Ten eco-friendly dwellings where residents live off the grid
This treehouse-like house on a cattle farm in rural Ohio and was designed by Midland Architecture as a sensitive, self-sufficient addition to its natural setting.
With no access to mains electricity or water, it is powered entirely by solar energy and has been orientated on the site to maximise solar heat gain and enable natural ventilation.
The Edifice is a low-impact dwelling that Marc Thorpe created in the Catskill Mountains to serve as a sustainable model for a 12-hectare nature retreat that has been proposed nearby.
To prevent reliance on public utilities, it is fitted out with a composting toilet, a rainwater collection system and a wood-burning stove. It also has rooftop solar panels, though lighting is intended to be provided solely by candles.
The prefabricated Catuçaba house in Brazil is elevated on stilts and fronted by floor-to-ceiling glazing that offers views out to its remote setting in a rugged, agricultural landscape.
A nearby wind turbine provides the home’s electricity in tandem with rooftop solar panels, with any excess energy stored in batteries beneath the structure. It also features rainwater treatment systems that are used for irrigation, while a nearby spring is used for drinking water.
This self-sufficient dwelling, named ZeroCabin, was conceived as a replicable “kit of parts” that can be customised based on a user’s needs and the local climate and topography.
It has a predominantly timber structure and its energy needs are met by photovoltaic panels, while heat is provided by sunlight and a wood-powered stove. If the cabin was to be built in other locales, the designers claim it can also be fitted with other power-generating devices such as micro water turbines.
This tiny off-grid cabin by US studio Hannah has no power or running water and is reliant on foam insulation and the wood-burning fireplace to regulate the temperature inside.
It sits on 3D-printed concrete stilts and is wrapped in infested ash wood that would have otherwise been burned or left to rot, chosen by Hannah to demonstrate alternative and sustainable methods of construction.
The off-grid House of the Big Arch by architecture collective Frankie Pappas nestles within Bushveld nature reserve in South Africa, which is an hour-and-a-half drive from the nearest town.
To reduce its impact on this setting, it was built around existing trees on the site and functions completely off-grid using technologies such as solar panels for electricity and a rainwater collection and filtration system for the building’s plumbing.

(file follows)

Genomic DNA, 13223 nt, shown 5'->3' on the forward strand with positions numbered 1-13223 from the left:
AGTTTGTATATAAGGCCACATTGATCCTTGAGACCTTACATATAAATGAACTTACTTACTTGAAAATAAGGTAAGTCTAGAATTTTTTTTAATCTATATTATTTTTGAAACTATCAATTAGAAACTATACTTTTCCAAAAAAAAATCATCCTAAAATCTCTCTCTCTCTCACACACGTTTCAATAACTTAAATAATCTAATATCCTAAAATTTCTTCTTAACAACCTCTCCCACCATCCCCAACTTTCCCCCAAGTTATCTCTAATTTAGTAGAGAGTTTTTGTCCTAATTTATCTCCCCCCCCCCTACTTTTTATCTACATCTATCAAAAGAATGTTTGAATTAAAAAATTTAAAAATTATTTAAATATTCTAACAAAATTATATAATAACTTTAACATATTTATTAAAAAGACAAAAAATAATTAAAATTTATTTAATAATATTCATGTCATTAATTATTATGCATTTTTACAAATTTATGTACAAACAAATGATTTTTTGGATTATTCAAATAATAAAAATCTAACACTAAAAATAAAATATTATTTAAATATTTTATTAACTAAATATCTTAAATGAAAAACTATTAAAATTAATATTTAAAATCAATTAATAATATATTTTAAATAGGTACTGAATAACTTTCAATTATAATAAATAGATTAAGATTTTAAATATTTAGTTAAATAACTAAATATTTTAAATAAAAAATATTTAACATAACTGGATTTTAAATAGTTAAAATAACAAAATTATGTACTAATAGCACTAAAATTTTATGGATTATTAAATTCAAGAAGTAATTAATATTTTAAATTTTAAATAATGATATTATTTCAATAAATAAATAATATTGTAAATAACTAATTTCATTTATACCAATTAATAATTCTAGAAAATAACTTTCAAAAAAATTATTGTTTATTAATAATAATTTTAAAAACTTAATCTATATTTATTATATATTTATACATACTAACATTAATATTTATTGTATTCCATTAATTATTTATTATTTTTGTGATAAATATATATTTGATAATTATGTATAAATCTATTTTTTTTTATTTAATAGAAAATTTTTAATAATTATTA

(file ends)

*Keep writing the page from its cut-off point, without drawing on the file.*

Bruny Island Cabin was designed by Maguire + Devin for a client who desired a minimalist, off-grid home in Tasmania that had everything she needed built-in.
Alongside rainwater collection and solar panels, it relies on a wood-fired burner for warmth and bottled gas for heating water. Both its firewood and gas bottles are stored in a timber shelter adjacent to the house that doubles as a privacy screen.
Heva is a 22-square-metre timber cabin owned by A6A co-founder Michel Hardoin that is intended to be taken anywhere and allow his family to live self-sufficiently.
Electricity is generated using rooftop photovoltaic panels, while a wood stove is used for heating. It also has a dry toilet and a wastewater treatment system, though drinking water is provided from a tank that has to be refilled.
The Olive Houses are a pair of dwellings that Mar Plus Ask has nestled into the mountains of Mallorca as a peaceful getaway for architects, writers and artists.
They are built around a dense grove of thousand-year-old olive trees and large craggy boulders that jut through some of the walls. Among the utilities that help the modest structures function off-grid is a wood-fire oven and a water supply from a nearby spring.
Imbue Design created this off-grid retreat in Idaho for a family looking for an isolated place to connect with nature and “distance themselves from social stresses”.
It relies on photovoltaic panels for electricity and passive building designs to regulate its internal temperature. This includes glazed areas that bring sunlight in to warm the interiors in winter, while an overhanging roof provides shade from solar heat in the summer.
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